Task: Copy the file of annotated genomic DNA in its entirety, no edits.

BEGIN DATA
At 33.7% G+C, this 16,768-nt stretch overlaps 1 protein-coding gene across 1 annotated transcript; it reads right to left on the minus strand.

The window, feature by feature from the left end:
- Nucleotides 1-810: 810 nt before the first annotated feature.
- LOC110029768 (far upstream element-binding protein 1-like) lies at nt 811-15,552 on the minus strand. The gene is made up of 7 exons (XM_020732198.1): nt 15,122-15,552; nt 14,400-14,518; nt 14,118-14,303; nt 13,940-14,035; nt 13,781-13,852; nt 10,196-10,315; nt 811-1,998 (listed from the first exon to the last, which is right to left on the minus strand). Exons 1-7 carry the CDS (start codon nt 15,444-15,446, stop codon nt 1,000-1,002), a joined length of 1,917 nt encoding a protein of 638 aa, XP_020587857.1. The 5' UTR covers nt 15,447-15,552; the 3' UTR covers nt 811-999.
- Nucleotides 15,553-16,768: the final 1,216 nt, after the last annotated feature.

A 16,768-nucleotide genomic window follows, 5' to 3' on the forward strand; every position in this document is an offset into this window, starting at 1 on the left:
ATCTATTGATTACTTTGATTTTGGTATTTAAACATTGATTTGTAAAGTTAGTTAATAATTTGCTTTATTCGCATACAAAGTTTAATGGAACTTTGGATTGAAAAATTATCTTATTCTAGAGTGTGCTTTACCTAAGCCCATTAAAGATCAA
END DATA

At 33.7% G+C, this 16,768-nt stretch overlaps 1 protein-coding gene across 1 annotated transcript; it reads right to left on the minus strand.

The window, feature by feature from the left end:
- Nucleotides 1-810: 810 nt before the first annotated feature.
- LOC110029768 (far upstream element-binding protein 1-like) lies at nt 811-15,552 on the minus strand. The gene is made up of 7 exons (XM_020732198.1): nt 15,122-15,552; nt 14,400-14,518; nt 14,118-14,303; nt 13,940-14,035; nt 13,781-13,852; nt 10,196-10,315; nt 811-1,998 (listed from the first exon to the last, which is right to left on the minus strand). Exons 1-7 carry the CDS (start codon nt 15,444-15,446, stop codon nt 1,000-1,002), a joined length of 1,917 nt encoding a protein of 638 aa, XP_020587857.1. The 5' UTR covers nt 15,447-15,552; the 3' UTR covers nt 811-999.
- Nucleotides 15,553-16,768: the final 1,216 nt, after the last annotated feature.

A 16,768-nucleotide genomic window follows, 5' to 3' on the forward strand; every position in this document is an offset into this window, starting at 1 on the left:
ATCTATTGATTACTTTGATTTTGGTATTTAAACATTGATTTGTAAAGTTAGTTAATAATTTGCTTTATTCGCATACAAAGTTTAATGGAACTTTGGATTGAAAAATTATCTTATTCTAGAGTGTGCTTTACCTAAGCCCATTAAAGATCAA